The DB2 optimizer will examine the statistics for each table when deciding on an access path including whether to use a index. These statistics are not maintained automatically and have to be periodically updated using the RUNSTATS utility. If the statistics are not kept up to date, then there is a danger that the optimizer will choose a less-than-optimal execution plan.
DB2 provides an invaluable tool for checking the choices made by the optimizer - the Visual Explain Plan. Figure 7 below shows the execution plan itself, with the steps that the optimizer has chosen in order to execute the query and the cost of each step.
Figure 7. Visual Explain Access Plan
Simply double-clicking on each element of the chart will provide further details as shown in figure 8 below.
Figure 8. Visual Explain Step Details
A useful indicator for the absence of indexes in an OLTP system is a high number of rows read per transaction. For the purposes of this calculation 'transaction' is the sum of commits and rollbacks. The actual number that you should be aiming for here is highly dependant on the characteristics of the application, but the higher the number is (for an OLTP system), the more certain you can be that there are missing indexes. DB2's Index Advisor can also be used to suggest (and even implement) the creation of additional indexes.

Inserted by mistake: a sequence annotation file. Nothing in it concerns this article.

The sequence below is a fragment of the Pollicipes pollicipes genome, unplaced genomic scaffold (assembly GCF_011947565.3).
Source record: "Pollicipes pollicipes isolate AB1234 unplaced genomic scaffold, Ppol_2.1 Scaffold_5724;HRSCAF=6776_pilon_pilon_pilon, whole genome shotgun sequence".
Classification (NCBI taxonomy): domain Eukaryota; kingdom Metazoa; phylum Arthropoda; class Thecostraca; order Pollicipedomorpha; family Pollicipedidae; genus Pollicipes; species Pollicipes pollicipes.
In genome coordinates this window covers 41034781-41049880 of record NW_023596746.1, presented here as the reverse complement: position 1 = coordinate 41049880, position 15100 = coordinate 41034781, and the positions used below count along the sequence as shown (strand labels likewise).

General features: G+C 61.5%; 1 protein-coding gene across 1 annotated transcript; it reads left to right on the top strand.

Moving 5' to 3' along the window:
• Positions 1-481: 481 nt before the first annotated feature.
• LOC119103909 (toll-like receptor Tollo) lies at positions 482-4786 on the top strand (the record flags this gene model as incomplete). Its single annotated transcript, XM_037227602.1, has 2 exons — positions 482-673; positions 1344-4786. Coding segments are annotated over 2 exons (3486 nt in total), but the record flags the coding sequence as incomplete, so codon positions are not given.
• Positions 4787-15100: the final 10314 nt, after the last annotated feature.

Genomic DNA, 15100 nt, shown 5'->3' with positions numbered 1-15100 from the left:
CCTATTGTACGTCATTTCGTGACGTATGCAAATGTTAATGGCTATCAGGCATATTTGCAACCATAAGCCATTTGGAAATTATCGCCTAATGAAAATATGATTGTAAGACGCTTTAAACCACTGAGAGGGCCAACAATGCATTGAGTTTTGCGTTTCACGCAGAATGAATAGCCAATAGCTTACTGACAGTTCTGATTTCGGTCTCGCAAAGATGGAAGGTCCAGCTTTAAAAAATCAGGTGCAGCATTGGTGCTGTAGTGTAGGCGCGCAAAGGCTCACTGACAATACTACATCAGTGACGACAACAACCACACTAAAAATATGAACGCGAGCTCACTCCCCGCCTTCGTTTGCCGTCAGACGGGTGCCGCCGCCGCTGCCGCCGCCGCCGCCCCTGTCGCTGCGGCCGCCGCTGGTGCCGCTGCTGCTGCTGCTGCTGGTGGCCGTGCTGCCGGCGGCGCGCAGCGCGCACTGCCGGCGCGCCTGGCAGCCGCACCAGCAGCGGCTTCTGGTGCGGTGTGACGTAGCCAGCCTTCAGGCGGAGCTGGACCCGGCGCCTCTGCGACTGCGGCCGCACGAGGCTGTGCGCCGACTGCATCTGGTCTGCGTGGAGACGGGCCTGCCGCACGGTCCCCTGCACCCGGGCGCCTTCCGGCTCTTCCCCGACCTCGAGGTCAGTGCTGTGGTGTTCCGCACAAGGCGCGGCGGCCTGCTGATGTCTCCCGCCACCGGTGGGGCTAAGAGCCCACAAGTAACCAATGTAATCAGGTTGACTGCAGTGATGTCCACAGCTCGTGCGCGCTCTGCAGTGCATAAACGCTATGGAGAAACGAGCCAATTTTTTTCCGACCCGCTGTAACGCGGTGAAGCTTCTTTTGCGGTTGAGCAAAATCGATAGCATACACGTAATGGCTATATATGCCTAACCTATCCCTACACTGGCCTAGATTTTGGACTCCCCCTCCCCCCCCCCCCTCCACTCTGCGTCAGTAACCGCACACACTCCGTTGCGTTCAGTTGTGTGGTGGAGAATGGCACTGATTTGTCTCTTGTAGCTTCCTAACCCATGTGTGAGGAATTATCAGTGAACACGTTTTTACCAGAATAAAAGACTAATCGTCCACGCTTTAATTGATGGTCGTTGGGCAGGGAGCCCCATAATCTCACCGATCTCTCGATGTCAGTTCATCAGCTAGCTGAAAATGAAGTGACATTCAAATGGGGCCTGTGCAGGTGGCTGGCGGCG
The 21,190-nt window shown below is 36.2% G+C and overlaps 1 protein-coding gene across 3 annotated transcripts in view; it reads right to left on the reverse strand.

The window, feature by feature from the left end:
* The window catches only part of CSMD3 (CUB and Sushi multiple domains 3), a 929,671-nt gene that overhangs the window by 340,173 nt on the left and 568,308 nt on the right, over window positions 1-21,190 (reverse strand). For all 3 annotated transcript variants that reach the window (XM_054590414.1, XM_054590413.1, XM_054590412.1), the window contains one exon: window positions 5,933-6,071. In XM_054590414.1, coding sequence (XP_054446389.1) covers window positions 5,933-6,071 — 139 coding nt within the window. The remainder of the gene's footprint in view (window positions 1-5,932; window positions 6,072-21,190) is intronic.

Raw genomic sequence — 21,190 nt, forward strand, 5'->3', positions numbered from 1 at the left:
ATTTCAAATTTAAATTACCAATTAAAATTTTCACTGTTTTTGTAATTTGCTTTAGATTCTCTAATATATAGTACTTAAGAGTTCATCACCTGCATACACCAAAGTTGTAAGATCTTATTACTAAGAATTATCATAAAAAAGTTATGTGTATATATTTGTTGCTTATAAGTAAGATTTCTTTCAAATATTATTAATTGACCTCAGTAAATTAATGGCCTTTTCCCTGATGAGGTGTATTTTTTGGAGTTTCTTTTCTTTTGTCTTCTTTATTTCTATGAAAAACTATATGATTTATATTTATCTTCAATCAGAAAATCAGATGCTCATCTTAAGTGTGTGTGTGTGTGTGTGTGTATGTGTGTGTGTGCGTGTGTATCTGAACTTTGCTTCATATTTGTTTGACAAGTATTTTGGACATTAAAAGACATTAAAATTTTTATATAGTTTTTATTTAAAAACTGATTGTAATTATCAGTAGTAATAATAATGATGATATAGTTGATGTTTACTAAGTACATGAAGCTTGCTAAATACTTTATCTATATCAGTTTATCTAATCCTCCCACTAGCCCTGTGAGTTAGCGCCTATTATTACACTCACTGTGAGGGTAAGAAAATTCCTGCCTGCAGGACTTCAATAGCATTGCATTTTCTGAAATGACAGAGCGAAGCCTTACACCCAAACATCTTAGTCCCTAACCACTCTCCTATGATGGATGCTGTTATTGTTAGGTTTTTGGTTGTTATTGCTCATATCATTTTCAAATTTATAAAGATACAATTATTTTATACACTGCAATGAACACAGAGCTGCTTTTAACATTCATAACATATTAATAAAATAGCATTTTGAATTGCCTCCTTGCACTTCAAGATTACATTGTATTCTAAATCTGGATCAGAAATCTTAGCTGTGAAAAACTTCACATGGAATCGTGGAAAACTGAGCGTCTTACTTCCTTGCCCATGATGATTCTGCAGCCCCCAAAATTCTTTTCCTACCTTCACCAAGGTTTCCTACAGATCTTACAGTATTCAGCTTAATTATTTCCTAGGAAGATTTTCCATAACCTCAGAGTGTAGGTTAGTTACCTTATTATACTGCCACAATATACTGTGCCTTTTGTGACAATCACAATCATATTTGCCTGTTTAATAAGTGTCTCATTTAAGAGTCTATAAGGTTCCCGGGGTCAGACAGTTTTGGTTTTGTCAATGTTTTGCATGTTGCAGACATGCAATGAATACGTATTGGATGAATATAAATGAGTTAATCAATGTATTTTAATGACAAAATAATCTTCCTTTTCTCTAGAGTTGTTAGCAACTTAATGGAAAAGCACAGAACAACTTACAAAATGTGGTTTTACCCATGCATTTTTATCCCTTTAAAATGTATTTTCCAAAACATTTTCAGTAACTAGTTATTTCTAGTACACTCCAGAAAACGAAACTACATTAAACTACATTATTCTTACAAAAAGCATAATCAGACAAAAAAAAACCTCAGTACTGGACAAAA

Whilst missing indexes are detrimental to performance, so are redundant indexes! Remember that it takes CPU and I/O resources (at update time) to maintain an index, and indexes consume space just like data. One technique for addressing this is to trap SQL statements from your applications, run an Explain Plan for each, and derive a list of those indexes which are never chosen by the optimizer.
Many DB2 systems spend a considerable percentage of their resources simply sorting data. The guiding principle here should be that the only good sort is the sort that doesn't happen. If DB2 can use an index to retrieve data in the sequence requested in an ORDER BY clause, then it can avoid the need to sort the data before it is given back to the application. Judicious use of clustering indexes can also reduce or eliminate the need for sorts.